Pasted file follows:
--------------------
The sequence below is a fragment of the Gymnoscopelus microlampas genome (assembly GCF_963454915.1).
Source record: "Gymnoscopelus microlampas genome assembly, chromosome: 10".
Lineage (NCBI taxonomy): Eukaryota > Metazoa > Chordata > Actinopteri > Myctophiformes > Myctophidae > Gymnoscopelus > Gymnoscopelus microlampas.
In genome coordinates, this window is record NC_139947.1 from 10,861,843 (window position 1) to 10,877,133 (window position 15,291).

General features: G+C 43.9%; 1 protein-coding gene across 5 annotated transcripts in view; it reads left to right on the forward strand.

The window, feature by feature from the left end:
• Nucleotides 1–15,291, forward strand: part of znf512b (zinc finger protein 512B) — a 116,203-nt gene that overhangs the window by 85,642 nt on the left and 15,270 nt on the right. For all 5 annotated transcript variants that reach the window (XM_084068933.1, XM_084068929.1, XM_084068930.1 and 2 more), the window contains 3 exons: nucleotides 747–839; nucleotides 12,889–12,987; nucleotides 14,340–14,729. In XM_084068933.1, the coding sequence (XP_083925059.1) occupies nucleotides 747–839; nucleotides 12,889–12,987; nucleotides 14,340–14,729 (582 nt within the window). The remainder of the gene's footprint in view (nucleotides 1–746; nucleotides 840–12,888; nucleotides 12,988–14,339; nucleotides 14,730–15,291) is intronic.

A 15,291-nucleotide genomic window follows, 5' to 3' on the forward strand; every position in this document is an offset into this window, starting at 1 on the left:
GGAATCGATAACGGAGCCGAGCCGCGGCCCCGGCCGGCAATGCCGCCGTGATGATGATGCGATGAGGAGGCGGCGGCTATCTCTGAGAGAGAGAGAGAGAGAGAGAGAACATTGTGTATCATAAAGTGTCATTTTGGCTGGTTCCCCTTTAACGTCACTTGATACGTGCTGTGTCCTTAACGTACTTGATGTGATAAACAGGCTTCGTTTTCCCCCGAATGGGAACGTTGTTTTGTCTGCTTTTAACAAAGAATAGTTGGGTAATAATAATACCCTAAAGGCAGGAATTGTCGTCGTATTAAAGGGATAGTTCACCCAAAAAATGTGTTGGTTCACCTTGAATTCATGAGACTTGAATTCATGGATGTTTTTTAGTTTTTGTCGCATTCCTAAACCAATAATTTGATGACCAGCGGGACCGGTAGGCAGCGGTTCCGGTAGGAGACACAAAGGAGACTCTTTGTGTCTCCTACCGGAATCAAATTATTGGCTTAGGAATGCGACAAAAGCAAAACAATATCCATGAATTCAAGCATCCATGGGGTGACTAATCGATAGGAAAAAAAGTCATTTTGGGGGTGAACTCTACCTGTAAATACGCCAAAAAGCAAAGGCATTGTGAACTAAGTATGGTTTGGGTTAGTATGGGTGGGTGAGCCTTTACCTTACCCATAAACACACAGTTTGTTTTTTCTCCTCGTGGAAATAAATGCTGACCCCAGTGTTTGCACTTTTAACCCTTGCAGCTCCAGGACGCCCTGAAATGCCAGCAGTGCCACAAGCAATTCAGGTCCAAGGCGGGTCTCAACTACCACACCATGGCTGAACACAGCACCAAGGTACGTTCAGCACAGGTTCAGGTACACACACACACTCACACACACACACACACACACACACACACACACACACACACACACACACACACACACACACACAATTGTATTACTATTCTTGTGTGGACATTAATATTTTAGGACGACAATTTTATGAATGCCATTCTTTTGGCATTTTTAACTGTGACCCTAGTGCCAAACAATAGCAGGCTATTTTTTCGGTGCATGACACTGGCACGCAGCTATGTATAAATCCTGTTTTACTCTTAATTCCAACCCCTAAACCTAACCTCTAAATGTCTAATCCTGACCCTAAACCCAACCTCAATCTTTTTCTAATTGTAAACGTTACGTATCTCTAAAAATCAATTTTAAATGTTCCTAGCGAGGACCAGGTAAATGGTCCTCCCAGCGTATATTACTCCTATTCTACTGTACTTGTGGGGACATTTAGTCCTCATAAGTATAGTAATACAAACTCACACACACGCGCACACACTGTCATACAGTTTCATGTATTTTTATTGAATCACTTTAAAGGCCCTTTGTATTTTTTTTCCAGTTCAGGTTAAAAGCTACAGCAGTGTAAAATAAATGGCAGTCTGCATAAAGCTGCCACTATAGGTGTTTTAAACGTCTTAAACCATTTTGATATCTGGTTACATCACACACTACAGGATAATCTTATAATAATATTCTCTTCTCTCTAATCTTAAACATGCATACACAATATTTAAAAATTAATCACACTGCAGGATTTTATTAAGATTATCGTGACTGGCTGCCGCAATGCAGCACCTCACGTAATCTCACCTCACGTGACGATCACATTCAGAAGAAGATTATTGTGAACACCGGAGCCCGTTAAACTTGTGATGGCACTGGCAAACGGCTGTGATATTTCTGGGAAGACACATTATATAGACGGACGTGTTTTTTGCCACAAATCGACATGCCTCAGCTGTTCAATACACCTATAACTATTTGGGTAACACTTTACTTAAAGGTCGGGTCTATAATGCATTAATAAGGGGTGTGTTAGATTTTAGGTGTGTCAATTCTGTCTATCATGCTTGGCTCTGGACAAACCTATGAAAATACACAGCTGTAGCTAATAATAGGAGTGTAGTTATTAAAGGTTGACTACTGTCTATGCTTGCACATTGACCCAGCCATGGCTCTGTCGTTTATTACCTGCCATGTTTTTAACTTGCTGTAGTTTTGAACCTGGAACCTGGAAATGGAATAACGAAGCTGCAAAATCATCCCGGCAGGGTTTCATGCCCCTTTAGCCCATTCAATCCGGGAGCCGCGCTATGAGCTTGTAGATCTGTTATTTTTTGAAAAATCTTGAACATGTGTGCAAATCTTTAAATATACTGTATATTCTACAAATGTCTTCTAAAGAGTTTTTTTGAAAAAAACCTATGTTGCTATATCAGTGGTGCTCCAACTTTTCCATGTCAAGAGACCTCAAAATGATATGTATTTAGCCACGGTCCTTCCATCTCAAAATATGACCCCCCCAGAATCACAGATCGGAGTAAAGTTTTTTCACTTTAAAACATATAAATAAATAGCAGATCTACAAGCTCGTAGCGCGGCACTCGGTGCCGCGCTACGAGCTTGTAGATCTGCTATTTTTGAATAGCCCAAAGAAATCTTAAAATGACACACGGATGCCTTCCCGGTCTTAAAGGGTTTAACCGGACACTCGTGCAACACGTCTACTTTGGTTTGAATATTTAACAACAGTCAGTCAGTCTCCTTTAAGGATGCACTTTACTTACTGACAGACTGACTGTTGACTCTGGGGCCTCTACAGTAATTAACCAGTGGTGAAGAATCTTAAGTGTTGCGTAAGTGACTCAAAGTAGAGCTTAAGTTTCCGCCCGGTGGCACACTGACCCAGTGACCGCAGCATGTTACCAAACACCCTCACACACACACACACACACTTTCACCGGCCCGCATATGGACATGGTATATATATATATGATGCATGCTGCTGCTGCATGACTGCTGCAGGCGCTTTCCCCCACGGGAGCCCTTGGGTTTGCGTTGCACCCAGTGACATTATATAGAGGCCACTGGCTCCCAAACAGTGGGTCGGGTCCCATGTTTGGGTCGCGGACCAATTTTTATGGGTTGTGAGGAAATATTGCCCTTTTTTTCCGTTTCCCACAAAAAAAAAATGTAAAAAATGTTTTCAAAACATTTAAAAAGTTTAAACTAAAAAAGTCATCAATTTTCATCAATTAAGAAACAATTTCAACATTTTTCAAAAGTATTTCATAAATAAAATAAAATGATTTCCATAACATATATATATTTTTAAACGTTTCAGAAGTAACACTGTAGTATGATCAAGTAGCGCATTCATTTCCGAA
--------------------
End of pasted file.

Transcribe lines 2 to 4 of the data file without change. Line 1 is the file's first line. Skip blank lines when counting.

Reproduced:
Source record: "Gymnoscopelus microlampas genome assembly, chromosome: 10".
Lineage (NCBI taxonomy): Eukaryota > Metazoa > Chordata > Actinopteri > Myctophiformes > Myctophidae > Gymnoscopelus > Gymnoscopelus microlampas.
In genome coordinates, this window is record NC_139947.1 from 10,861,843 (window position 1) to 10,877,133 (window position 15,291).